By Rosalyn Yake
Somewhere in the dusty basement of a downtown building in Washington D.C., there is a piece of paper with Ryerson’s name on it. It’s yellowed and creased at the corners with its title scrawled in calligraphy: The Talloires Declaration.
Despite the document’s regal appearance, the declaration — meant to guide Ryerson’s and other universities’ approach to environmental issues such as recycling and pollution management — has been forgotten by most at Ryerson.
Ryerson may have been a leader in environmental conservation in 1991 when it signed the declaration, but many believe decision makers on campus have fallen behind other universities in the move towards a more environmentally sustainable campus.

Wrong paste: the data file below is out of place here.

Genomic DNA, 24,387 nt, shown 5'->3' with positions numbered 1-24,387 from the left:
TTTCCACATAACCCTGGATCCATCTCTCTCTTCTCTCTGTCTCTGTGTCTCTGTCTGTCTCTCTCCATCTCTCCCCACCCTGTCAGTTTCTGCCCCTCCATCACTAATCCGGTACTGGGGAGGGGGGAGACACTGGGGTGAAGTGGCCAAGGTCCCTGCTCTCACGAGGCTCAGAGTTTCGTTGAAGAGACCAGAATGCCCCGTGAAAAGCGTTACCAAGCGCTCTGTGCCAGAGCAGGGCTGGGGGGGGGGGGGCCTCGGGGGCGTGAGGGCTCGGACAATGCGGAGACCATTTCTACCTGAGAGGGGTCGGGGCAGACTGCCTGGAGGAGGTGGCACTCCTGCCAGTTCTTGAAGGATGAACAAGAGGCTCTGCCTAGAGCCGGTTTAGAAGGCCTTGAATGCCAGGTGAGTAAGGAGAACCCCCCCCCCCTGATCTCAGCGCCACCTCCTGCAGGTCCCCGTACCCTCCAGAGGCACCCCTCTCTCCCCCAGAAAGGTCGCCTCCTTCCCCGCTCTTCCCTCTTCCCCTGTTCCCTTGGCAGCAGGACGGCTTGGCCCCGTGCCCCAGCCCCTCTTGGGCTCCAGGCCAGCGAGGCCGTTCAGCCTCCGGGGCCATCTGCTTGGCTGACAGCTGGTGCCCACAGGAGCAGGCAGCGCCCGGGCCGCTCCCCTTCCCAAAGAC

About a week ago, representatives from schools across North America, who still recognize and embrace the agreement, met at the Sierra Club’s Campus Sustainability conference in Waterloo to continue the progression towards sustainability. Ryerson was absent.
The group of nearly 100 students get together once a year, and although Ryerson signed the declaration at the heart of the yearly meetings more than 10 years ago, it has never officially sent a representative to any of the conferences.
“Once signed, the declaration should not become a purely symbolic act. Rather than making piecemeal progress, there should be a long-term plan tailored specifically to your institution,” said Heather Tallent, the outreach coordinator of the Association of University Leaders for a Sustainable Future about the voluntary declaration that was signed by 300 universities around the world in 1991.